In general: Don’t make your gear to important! There are a lot of good camera’s that are capable to produce good photos. Buying a better camera doesn’t make you a better photographer automatically. Learn the craft of photography! My Instagram photos are made with my phone! A good photographer can make good photos with every camera.
What do you do when you are not photographing?
Enjoying life with my girlfriend. I like to visit museums with her and watch the work of Dutch master painters like Rembrandt, Vermeer, Steen and Potter. The Rijks museum and the Mauritshuis museum are a must see for everyone who visits the Netherlands.
Which programs you use for editing purpose?
I use Adobe Photoshop Lightroom for editing my RAW files. 80 procent of my editing, I do in Lightroom. The other 20% is mostly retouch, work which I do in Photoshop. Photoshop has more and better capabilities for my retouching work. Sometimes I use the NIK filter collection, which unfortunately are not supported anymore by Google. Really a shame!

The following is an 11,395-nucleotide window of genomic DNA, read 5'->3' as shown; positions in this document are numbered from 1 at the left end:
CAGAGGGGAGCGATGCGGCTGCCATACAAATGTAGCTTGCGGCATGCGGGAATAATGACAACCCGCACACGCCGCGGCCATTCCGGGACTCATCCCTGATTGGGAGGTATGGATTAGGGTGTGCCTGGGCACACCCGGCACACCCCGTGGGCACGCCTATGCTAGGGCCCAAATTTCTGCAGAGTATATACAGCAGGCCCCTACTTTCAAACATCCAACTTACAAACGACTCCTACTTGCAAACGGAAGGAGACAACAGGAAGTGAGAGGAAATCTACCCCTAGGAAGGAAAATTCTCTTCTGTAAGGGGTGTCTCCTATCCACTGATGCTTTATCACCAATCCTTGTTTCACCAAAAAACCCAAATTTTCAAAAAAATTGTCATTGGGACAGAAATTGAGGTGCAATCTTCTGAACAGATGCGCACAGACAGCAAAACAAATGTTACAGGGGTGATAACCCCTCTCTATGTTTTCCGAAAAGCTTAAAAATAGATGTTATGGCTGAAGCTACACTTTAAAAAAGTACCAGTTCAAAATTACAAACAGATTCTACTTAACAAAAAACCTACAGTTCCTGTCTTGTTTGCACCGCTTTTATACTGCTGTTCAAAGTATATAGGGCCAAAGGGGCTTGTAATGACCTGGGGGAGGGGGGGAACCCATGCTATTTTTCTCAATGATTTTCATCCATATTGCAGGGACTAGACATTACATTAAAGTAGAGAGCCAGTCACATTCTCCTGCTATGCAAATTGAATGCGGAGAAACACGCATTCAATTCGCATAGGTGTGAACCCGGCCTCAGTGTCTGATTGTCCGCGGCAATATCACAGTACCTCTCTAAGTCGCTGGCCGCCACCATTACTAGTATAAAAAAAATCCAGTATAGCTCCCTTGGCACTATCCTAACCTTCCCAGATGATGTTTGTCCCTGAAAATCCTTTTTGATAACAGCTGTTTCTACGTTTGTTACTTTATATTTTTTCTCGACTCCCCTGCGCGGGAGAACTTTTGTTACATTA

What is the best advice you can give for the young upcoming photographers?
- Shoot a lot!
- Be original, don’t shoot all the locations everyone else shoots.Discover your own locations and shoot them in your way! Develop a style!
- Shoot locations near your home. It makes it easy to go back many times if it didn’t work out and to improve quickly.
- Train your editing capabilities. Good editing and selecting the right photos largely determines whether people judge your work as good or not.
- Spread your work and be open to critical feedback! Don’t take it to personal. Constructive criticism is vital to get the level of your work up.
- Share your best work and with maximum 5 photos at the time. With this you force yourself to look critical at your own work. Kill your darlings!